You and I will look in vain to find in the Byzantine (Greek) rite of holy matrimony, for example, the familiar exchange of vows. And in all Eastern rites where this ceremony is present that is a late edition under the influence of Roman law and Latin Christianity… The Eucharist is our home as Christians. And it is the home of Christian marriage. In order to honor and secure its true meaning in the minds and hearts of the faithful, we must return marriage to that home immediately, where it obtains it sacred value and distinction and is most secure.
The Eastern Orthodox rite of marriage emphasizes the meaning of our Lord’s Word: “What GOD has joined together…” (Emphasis my own) The rite shows forth that it is not the man or the woman (or for that matter 2 men or 2 women, or a man and several women, ad nauseum) who are doing the joining together. The Lord alone joins the man and the woman. Further, I agree whole-heartedly as a Lutheran and hence a catholic that, “The Eucharist is our home as Christians” still awaiting the kingdom come. The Divine Service, the Gottesdienst is God’s service first to us, as is His matchmaking between man and woman whom God joins one to the other, as He join the man and the woman to Himself as His Bride through the washing and regeneration of the Word.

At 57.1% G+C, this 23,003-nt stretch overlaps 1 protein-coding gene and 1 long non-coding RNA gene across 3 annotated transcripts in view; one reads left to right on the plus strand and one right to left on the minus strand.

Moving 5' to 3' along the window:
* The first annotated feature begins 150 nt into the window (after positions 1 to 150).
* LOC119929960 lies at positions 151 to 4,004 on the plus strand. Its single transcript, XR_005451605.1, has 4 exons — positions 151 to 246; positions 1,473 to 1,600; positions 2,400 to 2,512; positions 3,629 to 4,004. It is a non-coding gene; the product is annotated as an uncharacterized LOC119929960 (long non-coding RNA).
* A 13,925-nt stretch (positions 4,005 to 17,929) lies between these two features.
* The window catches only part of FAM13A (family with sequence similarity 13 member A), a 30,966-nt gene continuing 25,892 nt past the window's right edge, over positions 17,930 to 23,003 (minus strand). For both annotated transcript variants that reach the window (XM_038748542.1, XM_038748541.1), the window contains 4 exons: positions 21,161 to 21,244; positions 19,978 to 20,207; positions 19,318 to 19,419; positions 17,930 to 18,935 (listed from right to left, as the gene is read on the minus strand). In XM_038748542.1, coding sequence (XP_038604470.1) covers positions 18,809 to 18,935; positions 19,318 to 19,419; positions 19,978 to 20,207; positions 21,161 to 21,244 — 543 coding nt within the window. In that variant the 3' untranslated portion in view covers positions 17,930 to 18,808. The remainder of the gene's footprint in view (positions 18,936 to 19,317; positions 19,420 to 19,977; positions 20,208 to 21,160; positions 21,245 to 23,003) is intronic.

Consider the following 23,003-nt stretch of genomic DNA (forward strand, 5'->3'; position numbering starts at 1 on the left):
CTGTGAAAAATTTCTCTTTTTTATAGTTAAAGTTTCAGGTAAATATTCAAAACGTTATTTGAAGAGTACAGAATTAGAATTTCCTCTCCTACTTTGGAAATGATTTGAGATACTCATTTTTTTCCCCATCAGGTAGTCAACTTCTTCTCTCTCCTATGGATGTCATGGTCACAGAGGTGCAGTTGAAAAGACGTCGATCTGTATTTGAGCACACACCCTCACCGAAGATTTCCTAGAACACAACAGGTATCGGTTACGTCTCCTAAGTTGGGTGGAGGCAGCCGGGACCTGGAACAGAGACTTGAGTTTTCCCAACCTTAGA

At the time of the Reformation, young couples were becoming engaged/betrothed by saying the vows to one another secretly and thus they considered themselves married. Luther wrote “On Marriage Matters” as an evangelical response to the marriage crisis of his day: secret engagements/betrothals. I will not get into Luther’s complicated response except to say it was the mere saying of the vows, in secret, without parents and the Church, that supposedly contracted the betrothal and hence the marriage. The question of this crisis: Are those vows in secret valid? In response, Luther makes it abundantly clear the Identity of the central and only Agent in marriage: